If one went to college or had an excellent history class in high school, one is aware of the Age of Enlightenment. References set the dates of enlightenment between 1650 and 1800 AD. Notable names of the era, philosophers all, are Bacon, Descartes, Hume, Voltaire, Grotius, Rousseau, Spinoza, Hobbes, Newton, and many more; check Wikipedia or your library for detailed contributions.

We should note that the philosophical burst previous to the Age of Enlightenment lasted over 700 years from about 650 BC to the time of Christ and included Xenophanes, Socrates, Plato, Euclid, Aristotle and others; again reference Wikipedia for more detail. From the time of Christ until about 1500, authoritarians, pragmatists and utilitarians took over to form the Holy Roman Empire and the Dark Ages. The philosophical growth during this time leaned more to the standardization of religious philosophy and practice. Little profound technical or economical change occurred except for mechanical improvements to daily life such as improved water and sewage and the beginning of practical medicine.

As mentioned, religious practices also are cyclic. Comparing historical cycles, Saint Augustine and the Nicene Council occurred in the third century AD; the Holy Roman Empire was established in 800, the Reformation began to emerge in 1500 and today religion worldwide of every spiritual inclination is under duress as pantheism grows in popularity.

Back to the Age of Enlightenment, toward the end of that Age, the Industrial Revolution emerged, throwing labor-based economics to the wind. Needless to say today in similar times, the underlying progress of science, technology, communication, relatively improved education and a newly discovered spherical world led to a hodge-podge of government theories, economic models and disruption in social class stability that cyclically reoccurs across all of human history.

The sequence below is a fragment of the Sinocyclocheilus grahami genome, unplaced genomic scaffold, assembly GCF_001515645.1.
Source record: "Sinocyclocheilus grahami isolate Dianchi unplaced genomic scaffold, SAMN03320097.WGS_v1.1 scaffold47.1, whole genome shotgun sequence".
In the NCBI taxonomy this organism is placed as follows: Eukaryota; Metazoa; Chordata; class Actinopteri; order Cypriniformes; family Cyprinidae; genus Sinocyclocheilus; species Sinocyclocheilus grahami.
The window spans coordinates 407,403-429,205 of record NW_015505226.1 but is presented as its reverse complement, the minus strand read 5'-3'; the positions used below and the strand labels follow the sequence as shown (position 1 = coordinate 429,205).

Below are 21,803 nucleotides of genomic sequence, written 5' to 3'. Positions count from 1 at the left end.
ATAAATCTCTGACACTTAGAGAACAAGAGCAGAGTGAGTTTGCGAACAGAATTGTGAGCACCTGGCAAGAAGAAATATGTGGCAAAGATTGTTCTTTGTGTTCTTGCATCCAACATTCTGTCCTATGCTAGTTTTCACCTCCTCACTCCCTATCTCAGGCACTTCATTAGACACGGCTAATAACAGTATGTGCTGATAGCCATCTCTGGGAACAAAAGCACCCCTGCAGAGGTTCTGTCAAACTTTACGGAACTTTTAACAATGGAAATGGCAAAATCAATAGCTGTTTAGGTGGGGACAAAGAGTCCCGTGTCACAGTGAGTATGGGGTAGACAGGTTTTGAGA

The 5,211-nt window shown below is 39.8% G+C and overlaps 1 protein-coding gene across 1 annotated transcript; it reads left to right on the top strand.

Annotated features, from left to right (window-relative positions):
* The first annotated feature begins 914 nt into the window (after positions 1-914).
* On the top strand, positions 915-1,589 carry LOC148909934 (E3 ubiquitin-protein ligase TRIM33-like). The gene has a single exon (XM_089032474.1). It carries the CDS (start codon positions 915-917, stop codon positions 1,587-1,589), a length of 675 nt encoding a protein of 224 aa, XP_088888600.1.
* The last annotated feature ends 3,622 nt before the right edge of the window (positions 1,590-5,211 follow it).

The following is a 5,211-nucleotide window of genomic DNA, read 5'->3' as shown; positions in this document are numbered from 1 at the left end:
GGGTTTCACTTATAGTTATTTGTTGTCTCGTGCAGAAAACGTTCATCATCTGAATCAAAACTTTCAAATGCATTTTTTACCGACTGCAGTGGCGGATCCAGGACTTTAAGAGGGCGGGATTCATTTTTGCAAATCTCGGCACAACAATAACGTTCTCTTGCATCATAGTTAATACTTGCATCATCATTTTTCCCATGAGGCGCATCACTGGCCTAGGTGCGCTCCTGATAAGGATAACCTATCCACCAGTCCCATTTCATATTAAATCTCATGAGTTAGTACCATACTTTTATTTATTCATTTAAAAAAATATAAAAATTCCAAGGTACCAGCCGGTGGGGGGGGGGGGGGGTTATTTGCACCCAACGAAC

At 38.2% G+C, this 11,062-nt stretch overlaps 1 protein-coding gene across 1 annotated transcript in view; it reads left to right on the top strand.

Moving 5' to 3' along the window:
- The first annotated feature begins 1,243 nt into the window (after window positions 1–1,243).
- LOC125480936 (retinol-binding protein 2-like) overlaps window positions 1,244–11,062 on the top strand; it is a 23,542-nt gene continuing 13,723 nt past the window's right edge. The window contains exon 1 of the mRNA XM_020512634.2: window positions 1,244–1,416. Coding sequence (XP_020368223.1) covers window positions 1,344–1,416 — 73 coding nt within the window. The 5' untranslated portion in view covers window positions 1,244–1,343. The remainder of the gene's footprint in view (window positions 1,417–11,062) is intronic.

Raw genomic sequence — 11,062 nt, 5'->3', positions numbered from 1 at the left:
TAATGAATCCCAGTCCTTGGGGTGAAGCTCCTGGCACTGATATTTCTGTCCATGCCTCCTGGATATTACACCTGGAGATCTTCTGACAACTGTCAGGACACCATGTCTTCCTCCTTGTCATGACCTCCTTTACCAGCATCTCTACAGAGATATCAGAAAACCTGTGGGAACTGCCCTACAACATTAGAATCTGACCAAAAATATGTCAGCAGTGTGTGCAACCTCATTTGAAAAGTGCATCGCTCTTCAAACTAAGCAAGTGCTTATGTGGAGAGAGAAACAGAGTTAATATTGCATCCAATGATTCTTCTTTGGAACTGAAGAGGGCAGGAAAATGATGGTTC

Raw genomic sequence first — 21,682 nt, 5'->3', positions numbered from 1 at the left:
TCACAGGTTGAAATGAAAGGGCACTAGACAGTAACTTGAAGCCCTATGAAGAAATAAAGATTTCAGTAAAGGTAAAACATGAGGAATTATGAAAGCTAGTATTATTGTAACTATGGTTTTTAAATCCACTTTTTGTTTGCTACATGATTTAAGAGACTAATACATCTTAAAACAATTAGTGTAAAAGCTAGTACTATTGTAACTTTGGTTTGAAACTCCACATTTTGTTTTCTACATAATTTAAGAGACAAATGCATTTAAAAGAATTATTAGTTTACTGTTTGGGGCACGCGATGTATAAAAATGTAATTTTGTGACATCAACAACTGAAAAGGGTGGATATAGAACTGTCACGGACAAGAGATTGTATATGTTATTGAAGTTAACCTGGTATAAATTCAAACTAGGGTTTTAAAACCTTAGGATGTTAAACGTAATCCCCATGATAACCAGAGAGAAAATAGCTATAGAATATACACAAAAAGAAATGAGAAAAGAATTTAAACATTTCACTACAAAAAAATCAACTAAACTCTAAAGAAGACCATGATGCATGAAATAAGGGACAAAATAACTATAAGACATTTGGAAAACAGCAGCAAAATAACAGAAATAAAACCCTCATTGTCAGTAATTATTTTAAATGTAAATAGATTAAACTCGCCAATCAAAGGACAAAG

Assuming a harmonic cycle of history, lasting about 600 years give or take, history indeed repeats itself. Comparing cycles (the last one started around 1550-1600), we today are at the point of the Luddite labor rebellion in 1811, the food shortage/population explosion during the Napoleonic wars in 1803-1815, and the Civil War in 1860. In other words, there is cultural turmoil among the masses. Old values, particularly related to human values versus economics, have shifted sufficiently that previous behaviors seem unproductive.

It often is difficult to make sense of the evolution of cultural value because we can’t see the forest for the trees. Events occur every day around the world that shift philosophy, religion and culture tiny bit by tiny bit. A simple example is moving from marriages arranged by families to sacramental marriages to freewill marriages to homosexual marriages to increasing numbers of legally-based marriages sanctioned by the State. Shifts occur event by event, conflict by conflict, official recognition by official recognition. Change is not a consistent path: there are ups and downs, movement is forward and backward.

With a little distance in time, however, one can identify the evolving harmonic cycle. Today, it may be difficult to identify the current harmonic cycle because of all the trees but there are signs – as confusing to us as signs for early H. sapiens during the Iron Age, Baal worshipers 600 years before Christ, Dark Age serfs, the Luddites, and the Reaganites.

Further, there are many similarities between recent lifestyle improvements and those lifestyle improvements that occurred during the Roman Empire. It may be an intellectual reach but in terms of improved daily life, radio, television, air conditioning, plastic and the invention of the combustion engine may be comparable to an easier life in Roman times. Also similar is the lack of a tour de force of philosophers during the Roman era. Noted a few paragraphs ago, the occurrence of a philosophical era did not happen from the time of Christ until the Age of Enlightenment. Daily comfort easily displaces the need for a new philosophy of life. Fortunately, cage boxing, baseball and curling have replaced savage entertainment at the Coliseum.